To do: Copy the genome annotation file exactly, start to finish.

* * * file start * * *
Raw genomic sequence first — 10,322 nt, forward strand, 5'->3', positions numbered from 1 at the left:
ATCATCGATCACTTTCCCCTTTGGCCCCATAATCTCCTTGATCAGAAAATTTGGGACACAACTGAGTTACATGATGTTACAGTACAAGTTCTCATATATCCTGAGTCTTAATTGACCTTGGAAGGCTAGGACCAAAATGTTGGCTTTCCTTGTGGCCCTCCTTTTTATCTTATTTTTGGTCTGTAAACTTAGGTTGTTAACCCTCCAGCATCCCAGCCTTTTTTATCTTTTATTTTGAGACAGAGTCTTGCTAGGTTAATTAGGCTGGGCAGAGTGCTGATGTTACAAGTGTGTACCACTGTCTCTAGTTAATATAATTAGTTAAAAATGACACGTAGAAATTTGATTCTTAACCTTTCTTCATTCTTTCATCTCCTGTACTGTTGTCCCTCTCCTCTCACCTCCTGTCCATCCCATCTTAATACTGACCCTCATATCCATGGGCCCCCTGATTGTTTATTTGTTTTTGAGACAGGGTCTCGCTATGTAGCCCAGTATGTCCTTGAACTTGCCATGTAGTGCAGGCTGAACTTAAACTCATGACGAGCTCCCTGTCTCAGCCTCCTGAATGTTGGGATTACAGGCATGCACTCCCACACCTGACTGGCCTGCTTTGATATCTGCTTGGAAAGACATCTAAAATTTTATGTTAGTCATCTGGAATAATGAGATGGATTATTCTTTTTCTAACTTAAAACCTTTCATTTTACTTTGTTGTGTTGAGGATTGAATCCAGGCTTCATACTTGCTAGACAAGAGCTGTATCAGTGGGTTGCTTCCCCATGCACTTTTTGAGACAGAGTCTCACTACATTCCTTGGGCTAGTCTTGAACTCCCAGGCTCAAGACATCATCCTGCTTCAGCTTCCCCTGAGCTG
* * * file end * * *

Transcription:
Raw genomic sequence first — 10,322 nt, forward strand, 5'->3', positions numbered from 1 at the left:
ATCATCGATCACTTTCCCCTTTGGCCCCATAATCTCCTTGATCAGAAAATTTGGGACACAACTGAGTTACATGATGTTACAGTACAAGTTCTCATATATCCTGAGTCTTAATTGACCTTGGAAGGCTAGGACCAAAATGTTGGCTTTCCTTGTGGCCCTCCTTTTTATCTTATTTTTGGTCTGTAAACTTAGGTTGTTAACCCTCCAGCATCCCAGCCTTTTTTATCTTTTATTTTGAGACAGAGTCTTGCTAGGTTAATTAGGCTGGGCAGAGTGCTGATGTTACAAGTGTGTACCACTGTCTCTAGTTAATATAATTAGTTAAAAATGACACGTAGAAATTTGATTCTTAACCTTTCTTCATTCTTTCATCTCCTGTACTGTTGTCCCTCTCCTCTCACCTCCTGTCCATCCCATCTTAATACTGACCCTCATATCCATGGGCCCCCTGATTGTTTATTTGTTTTTGAGACAGGGTCTCGCTATGTAGCCCAGTATGTCCTTGAACTTGCCATGTAGTGCAGGCTGAACTTAAACTCATGACGAGCTCCCTGTCTCAGCCTCCTGAATGTTGGGATTACAGGCATGCACTCCCACACCTGACTGGCCTGCTTTGATATCTGCTTGGAAAGACATCTAAAATTTTATGTTAGTCATCTGGAATAATGAGATGGATTATTCTTTTTCTAACTTAAAACCTTTCATTTTACTTTGTTGTGTTGAGGATTGAATCCAGGCTTCATACTTGCTAGACAAGAGCTGTATCAGTGGGTTGCTTCCCCATGCACTTTTTGAGACAGAGTCTCACTACATTCCTTGGGCTAGTCTTGAACTCCCAGGCTCAAGACATCATCCTGCTTCAGCTTCCCCTGAGCTG